Jacques Marquette, a French Jesuit missionary, established Michigan's
earliest European settlements at Sault Ste. Marie and St. Ignace
in 1668 and 1671. He lived among the Great Lakes Indians from
1666 to his death in 1675. During these nine years, Father Marquette
mastered several native languages and helped Louis Jolliet map
the Mississippi River.
Today, Father Marquette is recognized as one
of the great explorers of the North American continent. On a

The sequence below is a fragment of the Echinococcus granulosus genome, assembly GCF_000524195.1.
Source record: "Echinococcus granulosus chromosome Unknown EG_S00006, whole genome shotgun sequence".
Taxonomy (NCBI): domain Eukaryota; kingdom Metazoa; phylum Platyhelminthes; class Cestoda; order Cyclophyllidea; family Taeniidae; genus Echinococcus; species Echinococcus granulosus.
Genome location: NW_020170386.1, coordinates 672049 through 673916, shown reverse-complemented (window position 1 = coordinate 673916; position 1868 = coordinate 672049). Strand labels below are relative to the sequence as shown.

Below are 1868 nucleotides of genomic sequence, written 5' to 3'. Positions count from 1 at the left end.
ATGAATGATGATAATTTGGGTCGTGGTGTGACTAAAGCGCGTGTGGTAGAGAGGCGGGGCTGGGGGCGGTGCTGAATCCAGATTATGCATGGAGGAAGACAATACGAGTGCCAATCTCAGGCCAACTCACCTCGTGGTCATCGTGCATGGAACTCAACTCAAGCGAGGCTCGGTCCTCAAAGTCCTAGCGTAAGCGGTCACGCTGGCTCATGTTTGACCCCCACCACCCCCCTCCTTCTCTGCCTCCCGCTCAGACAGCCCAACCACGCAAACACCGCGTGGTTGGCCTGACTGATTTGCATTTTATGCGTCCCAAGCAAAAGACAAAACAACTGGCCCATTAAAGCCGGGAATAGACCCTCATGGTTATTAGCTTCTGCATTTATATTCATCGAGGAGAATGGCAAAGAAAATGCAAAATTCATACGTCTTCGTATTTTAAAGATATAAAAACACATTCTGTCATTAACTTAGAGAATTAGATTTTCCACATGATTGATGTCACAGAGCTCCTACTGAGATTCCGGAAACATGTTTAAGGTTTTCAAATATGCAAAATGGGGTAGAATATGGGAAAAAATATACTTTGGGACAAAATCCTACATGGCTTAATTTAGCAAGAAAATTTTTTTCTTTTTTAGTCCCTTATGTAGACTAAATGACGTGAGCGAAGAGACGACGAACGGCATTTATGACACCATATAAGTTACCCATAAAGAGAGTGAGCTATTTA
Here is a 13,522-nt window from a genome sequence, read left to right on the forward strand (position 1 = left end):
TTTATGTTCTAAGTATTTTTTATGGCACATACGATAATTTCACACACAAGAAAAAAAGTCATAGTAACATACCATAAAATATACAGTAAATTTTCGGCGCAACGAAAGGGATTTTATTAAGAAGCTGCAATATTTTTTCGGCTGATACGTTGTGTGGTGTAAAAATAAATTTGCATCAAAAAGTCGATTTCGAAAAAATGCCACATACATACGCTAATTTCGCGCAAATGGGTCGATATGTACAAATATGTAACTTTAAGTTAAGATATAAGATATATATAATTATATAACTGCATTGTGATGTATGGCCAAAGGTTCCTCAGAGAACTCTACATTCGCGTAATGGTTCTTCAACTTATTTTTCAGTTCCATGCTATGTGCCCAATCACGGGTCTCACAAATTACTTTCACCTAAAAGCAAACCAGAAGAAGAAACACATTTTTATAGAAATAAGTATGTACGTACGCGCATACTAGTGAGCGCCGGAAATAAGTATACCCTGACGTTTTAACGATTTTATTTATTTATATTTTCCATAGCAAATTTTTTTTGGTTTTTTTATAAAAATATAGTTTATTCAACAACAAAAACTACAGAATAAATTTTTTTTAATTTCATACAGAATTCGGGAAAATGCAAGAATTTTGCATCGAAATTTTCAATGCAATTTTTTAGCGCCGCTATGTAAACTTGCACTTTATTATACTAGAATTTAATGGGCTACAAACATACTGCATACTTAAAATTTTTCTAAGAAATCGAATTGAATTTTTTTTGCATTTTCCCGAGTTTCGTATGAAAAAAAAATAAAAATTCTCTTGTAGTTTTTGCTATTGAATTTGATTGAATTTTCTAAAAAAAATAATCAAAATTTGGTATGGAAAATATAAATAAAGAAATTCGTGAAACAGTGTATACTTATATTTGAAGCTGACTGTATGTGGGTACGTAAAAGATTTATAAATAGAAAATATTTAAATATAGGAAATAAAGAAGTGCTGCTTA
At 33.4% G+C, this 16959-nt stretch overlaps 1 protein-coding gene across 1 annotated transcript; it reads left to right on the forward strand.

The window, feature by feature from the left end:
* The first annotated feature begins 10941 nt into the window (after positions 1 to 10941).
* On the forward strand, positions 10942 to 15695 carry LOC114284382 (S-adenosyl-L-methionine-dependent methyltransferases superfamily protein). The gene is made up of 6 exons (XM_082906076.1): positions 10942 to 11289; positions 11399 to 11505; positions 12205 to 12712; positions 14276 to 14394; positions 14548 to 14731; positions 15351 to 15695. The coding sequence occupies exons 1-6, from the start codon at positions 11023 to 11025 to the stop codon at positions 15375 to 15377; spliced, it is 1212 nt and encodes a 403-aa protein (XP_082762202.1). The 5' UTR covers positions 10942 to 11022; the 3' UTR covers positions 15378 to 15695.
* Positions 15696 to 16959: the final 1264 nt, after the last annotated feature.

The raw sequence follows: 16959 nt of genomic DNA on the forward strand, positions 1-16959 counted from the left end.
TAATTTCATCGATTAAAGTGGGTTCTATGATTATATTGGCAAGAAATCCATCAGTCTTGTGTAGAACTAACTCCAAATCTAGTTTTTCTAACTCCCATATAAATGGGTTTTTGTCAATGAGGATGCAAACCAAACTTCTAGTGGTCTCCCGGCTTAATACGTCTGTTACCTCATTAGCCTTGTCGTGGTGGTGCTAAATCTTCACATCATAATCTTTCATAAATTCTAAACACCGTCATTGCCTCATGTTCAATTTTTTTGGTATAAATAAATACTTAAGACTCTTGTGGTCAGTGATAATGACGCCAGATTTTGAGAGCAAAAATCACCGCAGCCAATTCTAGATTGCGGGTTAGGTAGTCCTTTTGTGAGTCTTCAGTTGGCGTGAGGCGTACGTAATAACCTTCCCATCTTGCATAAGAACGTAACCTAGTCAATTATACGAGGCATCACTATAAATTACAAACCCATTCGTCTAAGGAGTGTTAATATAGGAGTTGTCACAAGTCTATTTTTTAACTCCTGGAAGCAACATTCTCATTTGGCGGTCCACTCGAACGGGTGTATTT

rise overlooking the Straits of Mackinac, the Father Marquette
National Memorial tells the story of that 17th-century missionary-explorer
and the meeting of French and Native American cultures deep
in the North American wilderness.
Father Marquette National Memorial and Museum
is located in
Straits State Park and is interpreted in cooperation with
Michigan Department of Natural Resources.
Attractions include an outdoor interpretive
trail, picnicking and a panoramic view of the Mackinac Bridge.
The Father Marquette National Memorial is located at St. Ignace
in Straits State Park, just west of I-75 off U.S. 2.